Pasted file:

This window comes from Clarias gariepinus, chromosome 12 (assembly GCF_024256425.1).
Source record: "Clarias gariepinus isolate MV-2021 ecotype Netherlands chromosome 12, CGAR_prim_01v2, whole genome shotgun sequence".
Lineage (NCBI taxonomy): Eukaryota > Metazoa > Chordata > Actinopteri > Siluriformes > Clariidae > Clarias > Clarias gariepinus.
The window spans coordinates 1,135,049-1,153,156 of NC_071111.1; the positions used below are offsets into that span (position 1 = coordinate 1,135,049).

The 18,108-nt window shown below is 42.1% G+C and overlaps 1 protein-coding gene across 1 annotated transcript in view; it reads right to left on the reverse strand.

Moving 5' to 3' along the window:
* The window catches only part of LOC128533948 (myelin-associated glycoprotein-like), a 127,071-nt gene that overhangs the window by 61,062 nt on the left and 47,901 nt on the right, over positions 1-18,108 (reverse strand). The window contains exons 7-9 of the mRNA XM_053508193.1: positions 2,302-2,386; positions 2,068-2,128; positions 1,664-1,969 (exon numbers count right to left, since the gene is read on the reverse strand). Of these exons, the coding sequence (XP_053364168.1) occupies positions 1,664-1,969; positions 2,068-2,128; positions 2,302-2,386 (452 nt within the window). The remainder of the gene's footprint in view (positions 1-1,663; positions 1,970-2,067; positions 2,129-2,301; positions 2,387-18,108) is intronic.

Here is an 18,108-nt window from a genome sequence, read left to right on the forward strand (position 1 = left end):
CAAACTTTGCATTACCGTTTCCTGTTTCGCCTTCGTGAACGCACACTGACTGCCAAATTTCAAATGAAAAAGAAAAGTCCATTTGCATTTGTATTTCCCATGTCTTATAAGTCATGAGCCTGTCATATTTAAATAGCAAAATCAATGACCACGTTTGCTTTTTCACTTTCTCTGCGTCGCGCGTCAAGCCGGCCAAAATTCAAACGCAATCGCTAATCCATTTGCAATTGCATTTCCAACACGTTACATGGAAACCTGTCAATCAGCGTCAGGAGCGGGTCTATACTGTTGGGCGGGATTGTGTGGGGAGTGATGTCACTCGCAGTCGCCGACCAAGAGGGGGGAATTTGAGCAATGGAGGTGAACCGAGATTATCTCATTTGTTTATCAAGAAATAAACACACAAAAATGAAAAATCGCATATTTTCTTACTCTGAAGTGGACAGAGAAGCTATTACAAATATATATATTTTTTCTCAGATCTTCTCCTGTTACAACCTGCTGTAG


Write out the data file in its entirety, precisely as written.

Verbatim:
This window comes from Clarias gariepinus, chromosome 12 (assembly GCF_024256425.1).
Source record: "Clarias gariepinus isolate MV-2021 ecotype Netherlands chromosome 12, CGAR_prim_01v2, whole genome shotgun sequence".
Lineage (NCBI taxonomy): Eukaryota > Metazoa > Chordata > Actinopteri > Siluriformes > Clariidae > Clarias > Clarias gariepinus.
The window spans coordinates 1,135,049-1,153,156 of NC_071111.1; the positions used below are offsets into that span (position 1 = coordinate 1,135,049).

The 18,108-nt window shown below is 42.1% G+C and overlaps 1 protein-coding gene across 1 annotated transcript in view; it reads right to left on the reverse strand.

Moving 5' to 3' along the window:
* The window catches only part of LOC128533948 (myelin-associated glycoprotein-like), a 127,071-nt gene that overhangs the window by 61,062 nt on the left and 47,901 nt on the right, over positions 1-18,108 (reverse strand). The window contains exons 7-9 of the mRNA XM_053508193.1: positions 2,302-2,386; positions 2,068-2,128; positions 1,664-1,969 (exon numbers count right to left, since the gene is read on the reverse strand). Of these exons, the coding sequence (XP_053364168.1) occupies positions 1,664-1,969; positions 2,068-2,128; positions 2,302-2,386 (452 nt within the window). The remainder of the gene's footprint in view (positions 1-1,663; positions 1,970-2,067; positions 2,129-2,301; positions 2,387-18,108) is intronic.

Here is an 18,108-nt window from a genome sequence, read left to right on the forward strand (position 1 = left end):
CAAACTTTGCATTACCGTTTCCTGTTTCGCCTTCGTGAACGCACACTGACTGCCAAATTTCAAATGAAAAAGAAAAGTCCATTTGCATTTGTATTTCCCATGTCTTATAAGTCATGAGCCTGTCATATTTAAATAGCAAAATCAATGACCACGTTTGCTTTTTCACTTTCTCTGCGTCGCGCGTCAAGCCGGCCAAAATTCAAACGCAATCGCTAATCCATTTGCAATTGCATTTCCAACACGTTACATGGAAACCTGTCAATCAGCGTCAGGAGCGGGTCTATACTGTTGGGCGGGATTGTGTGGGGAGTGATGTCACTCGCAGTCGCCGACCAAGAGGGGGGAATTTGAGCAATGGAGGTGAACCGAGATTATCTCATTTGTTTATCAAGAAATAAACACACAAAAATGAAAAATCGCATATTTTCTTACTCTGAAGTGGACAGAGAAGCTATTACAAATATATATATTTTTTCTCAGATCTTCTCCTGTTACAACCTGCTGTAG